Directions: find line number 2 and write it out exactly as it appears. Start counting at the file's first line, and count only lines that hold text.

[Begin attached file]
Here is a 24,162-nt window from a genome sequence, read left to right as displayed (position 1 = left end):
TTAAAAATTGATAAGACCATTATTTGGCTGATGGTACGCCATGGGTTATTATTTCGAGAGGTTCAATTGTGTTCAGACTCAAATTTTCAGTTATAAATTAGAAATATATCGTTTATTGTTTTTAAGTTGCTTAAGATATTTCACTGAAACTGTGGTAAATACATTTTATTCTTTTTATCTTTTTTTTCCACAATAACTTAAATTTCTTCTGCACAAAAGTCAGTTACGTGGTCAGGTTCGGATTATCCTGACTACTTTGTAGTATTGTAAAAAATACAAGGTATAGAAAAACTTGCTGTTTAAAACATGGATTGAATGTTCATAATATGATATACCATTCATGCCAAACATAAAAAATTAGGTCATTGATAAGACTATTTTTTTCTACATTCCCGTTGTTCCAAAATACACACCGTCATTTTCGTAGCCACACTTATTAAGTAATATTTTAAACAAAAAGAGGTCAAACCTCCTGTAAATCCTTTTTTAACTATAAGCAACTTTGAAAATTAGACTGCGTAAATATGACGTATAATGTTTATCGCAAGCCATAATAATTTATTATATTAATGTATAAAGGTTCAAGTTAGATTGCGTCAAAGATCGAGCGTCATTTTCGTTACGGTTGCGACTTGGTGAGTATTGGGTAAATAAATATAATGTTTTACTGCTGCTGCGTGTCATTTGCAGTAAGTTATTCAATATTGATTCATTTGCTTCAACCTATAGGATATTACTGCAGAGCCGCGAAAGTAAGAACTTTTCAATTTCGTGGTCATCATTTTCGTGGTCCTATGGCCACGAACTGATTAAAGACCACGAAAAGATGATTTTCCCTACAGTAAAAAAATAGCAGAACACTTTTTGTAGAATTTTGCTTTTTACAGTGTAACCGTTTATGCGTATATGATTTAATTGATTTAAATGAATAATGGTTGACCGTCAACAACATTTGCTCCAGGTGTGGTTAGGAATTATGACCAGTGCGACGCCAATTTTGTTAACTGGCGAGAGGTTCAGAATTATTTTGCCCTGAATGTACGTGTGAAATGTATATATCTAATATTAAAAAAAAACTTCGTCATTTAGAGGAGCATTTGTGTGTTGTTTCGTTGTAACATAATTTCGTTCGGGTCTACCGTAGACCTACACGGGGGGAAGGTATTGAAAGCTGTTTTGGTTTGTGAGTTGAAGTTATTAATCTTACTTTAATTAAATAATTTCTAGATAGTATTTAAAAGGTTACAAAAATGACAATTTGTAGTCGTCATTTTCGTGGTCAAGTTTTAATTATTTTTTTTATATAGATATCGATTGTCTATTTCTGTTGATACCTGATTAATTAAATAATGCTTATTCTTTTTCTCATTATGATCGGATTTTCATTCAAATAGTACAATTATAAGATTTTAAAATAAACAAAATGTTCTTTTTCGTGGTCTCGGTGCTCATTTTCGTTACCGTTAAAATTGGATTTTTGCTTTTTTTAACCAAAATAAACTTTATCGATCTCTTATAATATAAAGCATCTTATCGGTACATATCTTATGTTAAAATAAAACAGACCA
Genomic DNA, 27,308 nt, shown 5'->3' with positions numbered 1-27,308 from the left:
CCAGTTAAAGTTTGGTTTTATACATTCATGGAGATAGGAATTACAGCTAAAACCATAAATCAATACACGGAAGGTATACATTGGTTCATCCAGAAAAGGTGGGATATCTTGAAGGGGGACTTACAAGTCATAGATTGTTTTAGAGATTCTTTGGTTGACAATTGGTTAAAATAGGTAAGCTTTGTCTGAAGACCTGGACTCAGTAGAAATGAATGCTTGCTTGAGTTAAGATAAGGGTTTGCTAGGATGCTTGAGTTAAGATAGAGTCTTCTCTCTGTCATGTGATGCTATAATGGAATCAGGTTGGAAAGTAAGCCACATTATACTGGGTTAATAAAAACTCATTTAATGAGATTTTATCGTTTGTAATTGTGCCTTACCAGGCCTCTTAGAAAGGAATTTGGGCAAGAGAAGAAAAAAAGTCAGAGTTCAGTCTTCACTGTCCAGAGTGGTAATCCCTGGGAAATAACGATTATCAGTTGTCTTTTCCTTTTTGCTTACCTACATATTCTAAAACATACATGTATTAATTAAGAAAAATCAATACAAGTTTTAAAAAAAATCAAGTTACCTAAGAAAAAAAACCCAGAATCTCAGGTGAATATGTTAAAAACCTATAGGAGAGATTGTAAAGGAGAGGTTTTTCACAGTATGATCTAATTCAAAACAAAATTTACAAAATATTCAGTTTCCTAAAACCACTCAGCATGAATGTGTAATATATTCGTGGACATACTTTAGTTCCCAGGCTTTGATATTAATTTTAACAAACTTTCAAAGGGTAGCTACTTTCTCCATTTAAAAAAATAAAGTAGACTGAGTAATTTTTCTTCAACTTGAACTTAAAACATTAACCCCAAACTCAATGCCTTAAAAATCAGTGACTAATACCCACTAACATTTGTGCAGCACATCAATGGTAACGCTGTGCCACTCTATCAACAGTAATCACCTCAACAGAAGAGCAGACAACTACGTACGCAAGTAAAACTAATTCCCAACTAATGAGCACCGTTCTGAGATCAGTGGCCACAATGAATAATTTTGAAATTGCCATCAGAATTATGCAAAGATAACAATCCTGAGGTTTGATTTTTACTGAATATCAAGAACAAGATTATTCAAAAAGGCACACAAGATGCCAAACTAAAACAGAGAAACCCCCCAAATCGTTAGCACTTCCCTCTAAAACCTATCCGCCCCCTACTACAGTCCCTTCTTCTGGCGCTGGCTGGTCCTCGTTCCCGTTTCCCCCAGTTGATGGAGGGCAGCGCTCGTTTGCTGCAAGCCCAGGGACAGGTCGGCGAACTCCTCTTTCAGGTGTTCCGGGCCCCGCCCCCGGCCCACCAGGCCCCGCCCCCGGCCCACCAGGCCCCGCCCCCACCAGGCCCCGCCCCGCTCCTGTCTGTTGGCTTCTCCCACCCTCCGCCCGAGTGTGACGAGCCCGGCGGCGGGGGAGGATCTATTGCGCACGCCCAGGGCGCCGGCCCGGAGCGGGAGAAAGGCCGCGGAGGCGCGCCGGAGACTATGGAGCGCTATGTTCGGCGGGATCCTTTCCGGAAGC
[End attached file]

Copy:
TTAAAAATTGATAAGACCATTATTTGGCTGATGGTACGCCATGGGTTATTATTTCGAGAGGTTCAATTGTGTTCAGACTCAAATTTTCAGTTATAAATTAGAAATATATCGTTTATTGTTTTTAAGTTGCTTAAGATATTTCACTGAAACTGTGGTAAATACATTTTATTCTTTTTATCTTTTTTTTCCACAATAACTTAAATTTCTTCTGCACAAAAGTCAGTTACGTGGTCAGGTTCGGATTATCCTGACTACTTTGTAGTATTGTAAAAAATACAAGGTATAGAAAAACTTGCTGTTTAAAACATGGATTGAATGTTCATAATATGATATACCATTCATGCCAAACATAAAAAATTAGGTCATTGATAAGACTATTTTTTTCTACATTCCCGTTGTTCCAAAATACACACCGTCATTTTCGTAGCCACACTTATTAAGTAATATTTTAAACAAAAAGAGGTCAAACCTCCTGTAAATCCTTTTTTAACTATAAGCAACTTTGAAAATTAGACTGCGTAAATATGACGTATAATGTTTATCGCAAGCCATAATAATTTATTATATTAATGTATAAAGGTTCAAGTTAGATTGCGTCAAAGATCGAGCGTCATTTTCGTTACGGTTGCGACTTGGTGAGTATTGGGTAAATAAATATAATGTTTTACTGCTGCTGCGTGTCATTTGCAGTAAGTTATTCAATATTGATTCATTTGCTTCAACCTATAGGATATTACTGCAGAGCCGCGAAAGTAAGAACTTTTCAATTTCGTGGTCATCATTTTCGTGGTCCTATGGCCACGAACTGATTAAAGACCACGAAAAGATGATTTTCCCTACAGTAAAAAAATAGCAGAACACTTTTTGTAGAATTTTGCTTTTTACAGTGTAACCGTTTATGCGTATATGATTTAATTGATTTAAATGAATAATGGTTGACCGTCAACAACATTTGCTCCAGGTGTGGTTAGGAATTATGACCAGTGCGACGCCAATTTTGTTAACTGGCGAGAGGTTCAGAATTATTTTGCCCTGAATGTACGTGTGAAATGTATATATCTAATATTAAAAAAAAACTTCGTCATTTAGAGGAGCATTTGTGTGTTGTTTCGTTGTAACATAATTTCGTTCGGGTCTACCGTAGACCTACACGGGGGGAAGGTATTGAAAGCTGTTTTGGTTTGTGAGTTGAAGTTATTAATCTTACTTTAATTAAATAATTTCTAGATAGTATTTAAAAGGTTACAAAAATGACAATTTGTAGTCGTCATTTTCGTGGTCAAGTTTTAATTATTTTTTTTATATAGATATCGATTGTCTATTTCTGTTGATACCTGATTAATTAAATAATGCTTATTCTTTTTCTCATTATGATCGGATTTTCATTCAAATAGTACAATTATAAGATTTTAAAATAAACAAAATGTTCTTTTTCGTGGTCTCGGTGCTCATTTTCGTTACCGTTAAAATTGGATTTTTGCTTTTTTTAACCAAAATAAACTTTATCGATCTCTTATAATATAAAGCATCTTATCGGTACATATCTTATGTTAAAATAAAACAGACCA